The role played by the definition of growth rates
Now, does this mean that it is easier to predict CPI growth rates for three quarters ahead than GDP growth rates? Actually, this conclusion would be premature. Differences in the definitions of growth rates impact directly on the forecasts' predictive power. If a year-on-year forecast ceases to be informative after three quarters, this suggests that the forecast for the quarter-on-quarter rate is only informative for the current quarter and already useless for the following quarter. The test results would indicate, then, that it may even be possible, on the whole, to produce informative forecasts for GDP growth rates that reach slightly further into the future than for CPI growth rates.
Examining the quarter-on-quarter rates delivers a more accurate picture of a forecast's actual informative value, because year-on-year rates are also affected by what are known as base effects, which are not factored into the simple mean forecasts. This is because year-on-year rates are roughly equal to the sum of four consecutive quarter-on-quarter rates. If we forecast, say, the year-on-year rate for the first, as yet unknown quarter, then the sum of the three already known quarter-on-quarter rates represents the base effect. This effect has a strong impact on the year-on-year rate that is to be forecasted. This information is not used by the mean forecast, however. It is therefore straightforward to construct a forecast that is informative within the meaning of the definition for year-on-year rates for two quarters ahead by simply using the mean as the forecast for the three unknown quarter-on-quarter rates (the current quarter and the two following ones), while also taking into account the base effect resulting from the preceding quarter.
How accurately can, for example, the inflation rate be predicted three years in advance? Here again, this ultimately depends on how the inflation rate in question is defined. Forecasts are often based on growth rates of average values derived from consecutive calendar years. The inflation rate for 2017, for instance, is the growth rate of the average CPI in 2017 with respect to the average CPI in 2016. This definition likewise has an underlying base effect known as the carry-over effect; this is examined by Tödter (2010), amongst others. Due to the carry-over effect, only the quarter-on-quarter rate for the second quarter of the year after next needs to be forecasted in an informative manner in order to obtain informative forecasts for three calendar years ahead as well. However, since this quarter-on-quarter rate would need to be forecasted at least six quarters ahead, our results imply that it is not possible to produce informative forecasts for three calendar years into the future either for the inflation rate or the GDP growth rate.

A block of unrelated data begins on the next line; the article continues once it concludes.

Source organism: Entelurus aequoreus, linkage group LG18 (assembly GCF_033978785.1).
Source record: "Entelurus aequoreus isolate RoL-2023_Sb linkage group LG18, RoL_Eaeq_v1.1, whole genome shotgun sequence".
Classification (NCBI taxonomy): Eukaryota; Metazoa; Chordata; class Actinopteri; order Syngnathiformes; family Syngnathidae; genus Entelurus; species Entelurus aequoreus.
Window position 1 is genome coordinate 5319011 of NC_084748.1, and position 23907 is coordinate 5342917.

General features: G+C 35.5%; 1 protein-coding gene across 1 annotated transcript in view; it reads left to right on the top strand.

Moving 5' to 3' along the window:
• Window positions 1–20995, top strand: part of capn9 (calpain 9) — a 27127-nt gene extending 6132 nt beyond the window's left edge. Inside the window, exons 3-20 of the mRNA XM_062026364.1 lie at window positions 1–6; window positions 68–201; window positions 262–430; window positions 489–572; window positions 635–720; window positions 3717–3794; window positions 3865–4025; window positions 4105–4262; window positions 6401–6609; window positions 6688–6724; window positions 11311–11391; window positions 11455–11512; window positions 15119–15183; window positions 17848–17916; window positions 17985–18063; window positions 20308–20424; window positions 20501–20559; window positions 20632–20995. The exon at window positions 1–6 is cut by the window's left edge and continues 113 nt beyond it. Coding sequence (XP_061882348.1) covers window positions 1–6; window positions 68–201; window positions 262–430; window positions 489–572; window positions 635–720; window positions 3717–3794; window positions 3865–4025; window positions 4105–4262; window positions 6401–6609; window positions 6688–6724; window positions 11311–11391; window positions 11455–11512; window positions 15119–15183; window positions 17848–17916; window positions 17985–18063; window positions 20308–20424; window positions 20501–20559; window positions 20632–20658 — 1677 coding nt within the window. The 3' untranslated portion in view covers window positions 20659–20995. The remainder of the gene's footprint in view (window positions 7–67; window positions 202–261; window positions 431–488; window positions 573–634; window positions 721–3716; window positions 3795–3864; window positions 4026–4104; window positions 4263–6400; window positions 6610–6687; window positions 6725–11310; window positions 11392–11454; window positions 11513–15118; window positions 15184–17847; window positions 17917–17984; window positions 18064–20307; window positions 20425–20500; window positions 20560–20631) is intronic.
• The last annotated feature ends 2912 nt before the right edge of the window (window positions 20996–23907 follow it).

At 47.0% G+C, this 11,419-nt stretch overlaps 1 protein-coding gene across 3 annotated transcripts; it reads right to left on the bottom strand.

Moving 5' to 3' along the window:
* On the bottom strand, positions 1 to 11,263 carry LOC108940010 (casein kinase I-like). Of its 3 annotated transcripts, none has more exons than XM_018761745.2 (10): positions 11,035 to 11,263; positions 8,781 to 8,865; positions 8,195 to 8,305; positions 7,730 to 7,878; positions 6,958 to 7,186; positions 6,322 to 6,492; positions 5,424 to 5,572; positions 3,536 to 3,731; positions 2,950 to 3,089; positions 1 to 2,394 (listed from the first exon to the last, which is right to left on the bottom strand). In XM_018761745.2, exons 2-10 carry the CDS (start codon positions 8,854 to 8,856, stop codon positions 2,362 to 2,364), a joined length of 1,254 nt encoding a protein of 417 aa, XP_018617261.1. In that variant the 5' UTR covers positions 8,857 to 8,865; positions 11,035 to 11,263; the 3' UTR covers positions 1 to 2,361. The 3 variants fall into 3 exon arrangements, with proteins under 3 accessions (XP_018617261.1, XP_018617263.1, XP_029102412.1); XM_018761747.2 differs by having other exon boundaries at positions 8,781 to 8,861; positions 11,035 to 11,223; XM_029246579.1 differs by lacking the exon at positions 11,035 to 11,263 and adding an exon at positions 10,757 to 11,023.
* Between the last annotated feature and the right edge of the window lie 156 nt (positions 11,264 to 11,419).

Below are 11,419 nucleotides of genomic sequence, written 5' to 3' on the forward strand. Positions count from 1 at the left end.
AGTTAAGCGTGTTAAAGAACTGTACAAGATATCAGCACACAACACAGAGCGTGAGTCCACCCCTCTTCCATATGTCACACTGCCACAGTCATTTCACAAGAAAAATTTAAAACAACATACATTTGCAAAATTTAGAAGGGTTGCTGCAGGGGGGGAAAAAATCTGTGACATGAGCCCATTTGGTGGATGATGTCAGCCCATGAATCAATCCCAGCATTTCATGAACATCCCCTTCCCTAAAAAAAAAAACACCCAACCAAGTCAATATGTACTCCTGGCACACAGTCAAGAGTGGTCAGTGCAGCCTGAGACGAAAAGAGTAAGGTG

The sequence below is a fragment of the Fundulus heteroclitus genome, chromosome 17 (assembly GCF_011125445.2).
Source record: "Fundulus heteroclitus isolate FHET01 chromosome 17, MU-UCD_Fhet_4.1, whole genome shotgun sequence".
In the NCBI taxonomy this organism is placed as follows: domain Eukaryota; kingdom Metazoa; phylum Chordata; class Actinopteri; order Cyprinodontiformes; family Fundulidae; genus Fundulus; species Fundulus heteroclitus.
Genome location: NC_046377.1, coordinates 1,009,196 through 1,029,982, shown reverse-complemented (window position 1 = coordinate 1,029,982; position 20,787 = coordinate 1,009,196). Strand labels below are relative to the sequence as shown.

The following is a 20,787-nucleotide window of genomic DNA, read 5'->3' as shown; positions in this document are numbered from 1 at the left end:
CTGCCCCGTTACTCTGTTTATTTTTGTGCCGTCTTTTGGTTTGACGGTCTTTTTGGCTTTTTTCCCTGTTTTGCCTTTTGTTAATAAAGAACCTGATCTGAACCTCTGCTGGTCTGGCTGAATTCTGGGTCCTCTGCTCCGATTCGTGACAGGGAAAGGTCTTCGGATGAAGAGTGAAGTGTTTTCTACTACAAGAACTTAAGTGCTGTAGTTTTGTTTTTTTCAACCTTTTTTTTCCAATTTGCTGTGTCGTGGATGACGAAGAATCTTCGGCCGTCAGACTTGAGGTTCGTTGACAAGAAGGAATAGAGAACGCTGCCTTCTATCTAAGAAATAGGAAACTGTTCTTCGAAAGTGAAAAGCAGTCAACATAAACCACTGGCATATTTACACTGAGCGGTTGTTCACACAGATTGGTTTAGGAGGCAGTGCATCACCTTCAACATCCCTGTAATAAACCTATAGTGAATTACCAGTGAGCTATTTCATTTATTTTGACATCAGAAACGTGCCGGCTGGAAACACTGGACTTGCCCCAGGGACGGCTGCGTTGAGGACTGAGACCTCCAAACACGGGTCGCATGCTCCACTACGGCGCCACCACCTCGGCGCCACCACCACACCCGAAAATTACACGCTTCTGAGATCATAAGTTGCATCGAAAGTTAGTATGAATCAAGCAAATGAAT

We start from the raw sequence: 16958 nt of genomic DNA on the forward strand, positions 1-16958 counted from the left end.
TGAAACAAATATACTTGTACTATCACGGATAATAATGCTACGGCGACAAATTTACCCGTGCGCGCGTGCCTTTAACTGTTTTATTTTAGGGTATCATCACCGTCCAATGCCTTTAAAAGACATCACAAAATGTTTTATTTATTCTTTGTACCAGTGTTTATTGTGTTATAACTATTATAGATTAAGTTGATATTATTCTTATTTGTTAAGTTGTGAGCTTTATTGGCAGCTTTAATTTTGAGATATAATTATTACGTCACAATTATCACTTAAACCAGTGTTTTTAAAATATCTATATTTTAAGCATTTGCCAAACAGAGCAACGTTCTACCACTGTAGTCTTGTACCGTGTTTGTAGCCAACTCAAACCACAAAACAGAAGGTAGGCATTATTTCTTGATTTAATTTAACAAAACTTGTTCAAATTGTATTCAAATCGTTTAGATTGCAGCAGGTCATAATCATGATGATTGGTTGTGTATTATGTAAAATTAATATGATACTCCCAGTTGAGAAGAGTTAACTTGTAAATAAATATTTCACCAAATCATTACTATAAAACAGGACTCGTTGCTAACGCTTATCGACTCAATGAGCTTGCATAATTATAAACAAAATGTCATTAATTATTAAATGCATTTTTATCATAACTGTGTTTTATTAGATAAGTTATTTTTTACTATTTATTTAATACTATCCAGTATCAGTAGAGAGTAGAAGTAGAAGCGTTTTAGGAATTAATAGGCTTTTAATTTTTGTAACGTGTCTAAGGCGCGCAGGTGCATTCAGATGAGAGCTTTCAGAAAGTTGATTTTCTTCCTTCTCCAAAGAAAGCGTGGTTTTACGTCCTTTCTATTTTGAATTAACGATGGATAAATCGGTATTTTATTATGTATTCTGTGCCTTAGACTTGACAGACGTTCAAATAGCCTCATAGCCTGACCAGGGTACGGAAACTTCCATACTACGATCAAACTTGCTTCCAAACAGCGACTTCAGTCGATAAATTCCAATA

Despite what our results say, it can make sense to produce macroeconomic projections for three years ahead, as the Eurosystem does. For one thing, the sample examined in the study might simply be too small to ascertain any informative value for longer forecast horizons. For other, it may well be that the assumptions made in the tests do not hold. This includes the assumption that there is no permanent change in the mean of the target variable over time. Most importantly, however, unlike the Consensus Economics forecasts, the staff projections are based, amongst other things, on certain interest rate assumptions about the future. Over longer horizons, especially, the projections should be regarded less as forecasts and more as scenario analyses which shed light on the interrelationships influencing economic developments.
Macroeconomic projections often look far into the future. In our study, we develop new tests to help determine the longest horizon for which forecasting, in the strict sense of the term, is informative from a statistical perspective. For major macroeconomic variables such as the growth rate of real GDP and the CPI inflation rate, forecasts often appear to be informative only for two to three quarters ahead.
|The views expressed here do not necessarily reflect the opinion of the Deutsche Bundesbank or the Eurosystem.|
- A Ang, G Bekaert and M Wei, 2007, "Do macro variables, asset markets, or surveys forecast inflation better?", Journal of Monetary Economics, Elsevier, 54(4), pp 1163-1212.
- J Breitung and M Knüppel (2018), "How far can we forecast? Statistical tests of the predictive content", Bundesbank Discussion Paper (07/2018).
- Deutsche Bundesbank (2014), "How informative are the point forecasts in the Bundesbank's macroeconomic projections?", Monthly Report, June 2014, pp 25-28.
- K-H Tödter (2010), "How useful is the carry-over effect for short-term economic forecasting?", Bundesbank Discussion Paper (21), Discussion Paper Series 1: Economic Studies.
Professor of Econometrics at the University of Cologne
Malte KnüppelResearch Economist at the Deutsche Bundesbank’s Research Centre